Measuring the International Effect of Subsidies

  • Seamus O’cleireacain


Several contributors to this volume have pointed to the difficulties in finding methods which might provide generally agreed upon estimates of the extent and effects of government subsidies. This chapter discusses some of the methods which have been developed in recent years to provide empirical estimates of both the ex ante and ex post effects of subsidies. The former involves prior evaluation of the potential implications of national legislation, and the latter is concerned with the actual effects of specific instances where a subsidy has been granted. While there is a growing flow of information on the extent to which governments subsidize the private sector, the national reporting systems need an oversight mechanism capable of identifying potential sources of conflict. Two such present sources of conflict are the inadequacies of the GATT Articles VI and XVI and the disparities between the GATT and the national legislation of contracting parties shielded by the grandfather clause.


Industrial Policy Trade Flow Flexible Exchange Rate Indirect Taxis Subsidy Program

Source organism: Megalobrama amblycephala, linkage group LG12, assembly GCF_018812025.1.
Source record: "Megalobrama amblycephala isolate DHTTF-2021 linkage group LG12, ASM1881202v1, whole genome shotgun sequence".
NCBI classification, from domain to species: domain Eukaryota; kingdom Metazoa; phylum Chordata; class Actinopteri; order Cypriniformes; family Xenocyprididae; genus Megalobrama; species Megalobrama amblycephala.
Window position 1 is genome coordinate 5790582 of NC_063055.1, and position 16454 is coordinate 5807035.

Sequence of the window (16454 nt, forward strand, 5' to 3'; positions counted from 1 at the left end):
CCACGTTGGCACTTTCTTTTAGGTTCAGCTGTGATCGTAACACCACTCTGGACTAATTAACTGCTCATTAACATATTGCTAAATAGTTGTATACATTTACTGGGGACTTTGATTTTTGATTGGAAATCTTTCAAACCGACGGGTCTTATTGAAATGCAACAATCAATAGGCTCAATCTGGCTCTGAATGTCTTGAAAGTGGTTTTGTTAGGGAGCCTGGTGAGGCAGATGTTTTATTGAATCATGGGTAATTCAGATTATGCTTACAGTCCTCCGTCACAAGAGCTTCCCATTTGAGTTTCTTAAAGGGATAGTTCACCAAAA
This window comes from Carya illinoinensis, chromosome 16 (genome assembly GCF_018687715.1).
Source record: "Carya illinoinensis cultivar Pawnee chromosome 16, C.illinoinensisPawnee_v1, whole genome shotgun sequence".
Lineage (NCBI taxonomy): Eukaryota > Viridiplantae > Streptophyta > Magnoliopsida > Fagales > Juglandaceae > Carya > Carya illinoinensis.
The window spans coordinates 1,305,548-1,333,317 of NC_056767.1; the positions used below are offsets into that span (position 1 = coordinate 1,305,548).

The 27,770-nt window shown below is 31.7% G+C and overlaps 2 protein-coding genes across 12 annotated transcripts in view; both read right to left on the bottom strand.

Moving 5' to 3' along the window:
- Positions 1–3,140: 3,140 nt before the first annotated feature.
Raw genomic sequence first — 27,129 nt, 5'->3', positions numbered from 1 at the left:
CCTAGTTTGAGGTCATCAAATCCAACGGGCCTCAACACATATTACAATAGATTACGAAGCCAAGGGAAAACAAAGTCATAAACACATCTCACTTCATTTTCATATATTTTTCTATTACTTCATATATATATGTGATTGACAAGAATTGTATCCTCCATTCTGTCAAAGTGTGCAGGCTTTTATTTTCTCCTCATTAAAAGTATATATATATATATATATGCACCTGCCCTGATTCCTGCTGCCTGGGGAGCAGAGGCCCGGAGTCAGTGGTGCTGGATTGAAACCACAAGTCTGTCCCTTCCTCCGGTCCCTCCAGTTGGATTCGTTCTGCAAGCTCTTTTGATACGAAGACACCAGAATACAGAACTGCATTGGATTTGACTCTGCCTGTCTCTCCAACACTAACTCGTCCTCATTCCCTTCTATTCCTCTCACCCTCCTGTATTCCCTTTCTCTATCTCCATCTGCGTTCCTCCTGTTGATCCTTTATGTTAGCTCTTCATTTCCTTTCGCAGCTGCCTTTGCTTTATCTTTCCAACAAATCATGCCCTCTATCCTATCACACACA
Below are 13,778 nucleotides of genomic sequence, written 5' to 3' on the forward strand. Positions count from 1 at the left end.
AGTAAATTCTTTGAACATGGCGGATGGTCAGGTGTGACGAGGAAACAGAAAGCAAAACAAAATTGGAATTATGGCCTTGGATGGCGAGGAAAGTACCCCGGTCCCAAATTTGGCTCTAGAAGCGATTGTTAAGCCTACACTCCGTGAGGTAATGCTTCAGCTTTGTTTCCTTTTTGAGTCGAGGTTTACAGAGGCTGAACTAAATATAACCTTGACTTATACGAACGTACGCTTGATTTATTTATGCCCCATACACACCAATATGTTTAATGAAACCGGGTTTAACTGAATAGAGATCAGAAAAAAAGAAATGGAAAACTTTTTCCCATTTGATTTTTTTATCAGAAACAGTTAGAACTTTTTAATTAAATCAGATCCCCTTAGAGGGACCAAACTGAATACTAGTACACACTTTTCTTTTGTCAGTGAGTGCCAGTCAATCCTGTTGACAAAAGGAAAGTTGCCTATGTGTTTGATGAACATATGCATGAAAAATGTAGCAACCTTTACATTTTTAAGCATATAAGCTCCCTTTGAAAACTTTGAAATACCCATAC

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Notes and References

  1. 1.
    Jagdish Bhagwati, ‘The Generalized Theory of Distortions and Welfare’, in Bhagwati etal. (eds.) Trade, Balance of Payments and Growth: Essays in Honor of C. P. Kindleberger ( Amsterdam: North-Holland, 1971 ).Google Scholar
  2. 2.
    Alan Prest, How Much Subsidy? ( London: Institute for Economic Affairs, 1975 ), p. 11.Google Scholar
  3. 3.
    Ibid., and Joint Economic Committee The Economics of Federal Subsidy Programs, parts 1–7 ( Washington: U.S. Government Printing Office, 1972, 1973 ).Google Scholar
  4. 4.
    Robert E. Baldwin, Nontariff Distortions of International Trade ( Washington: Brookings Institution, 1970 ).Google Scholar
  5. 5.
    Nicholas Oulton, Tariffs, Taxes and Trade in the UK: The Effective Protection Approach. Government Economic Service Occasional Paper No. 6. ( London: HMSO, 1973 ).Google Scholar
  6. 6.
    Ulrich•Hiemenz, and Kurt von Rabenau, ‘Effective Protection of German Industry’ in W. M. Corden and Gerhard Fels (eds.) Public Assistance to Industry: Protection and Subsidies in Britain and Germany ( London: Macmillan for the Trade Policy Research Centre and the Institut für Weltwirtschaft, Kiel, 1976 ).Google Scholar
  7. 9.
    Geoffrey Denton, Seamus O’Cleireacain, and Sally Ash, Trade Effects of Public Subsidies to Private Enterprise ( London: Macmillan for the Trade Policy Research Centre, 1975 ), p. 60.Google Scholar
  8. 12.
    Harald B. Malmgren, International Order for Public Subsidies, Trade Policy Research Centre, Thames Essays ( London: Trade Policy Research Centre, 1977 ).Google Scholar
  9. 13.
    E. Bruce Butler, ‘Countervailing Duties and Export Subsidization: A Reemerging Issue in International Trade’, Virginia Journal of International Law, vol. 9: 1 (1969), pp. 82–151.Google Scholar

Copyright information

© Steven J. Warnecke 1978

Authors and Affiliations

  • Seamus O’cleireacain

There are no affiliations available

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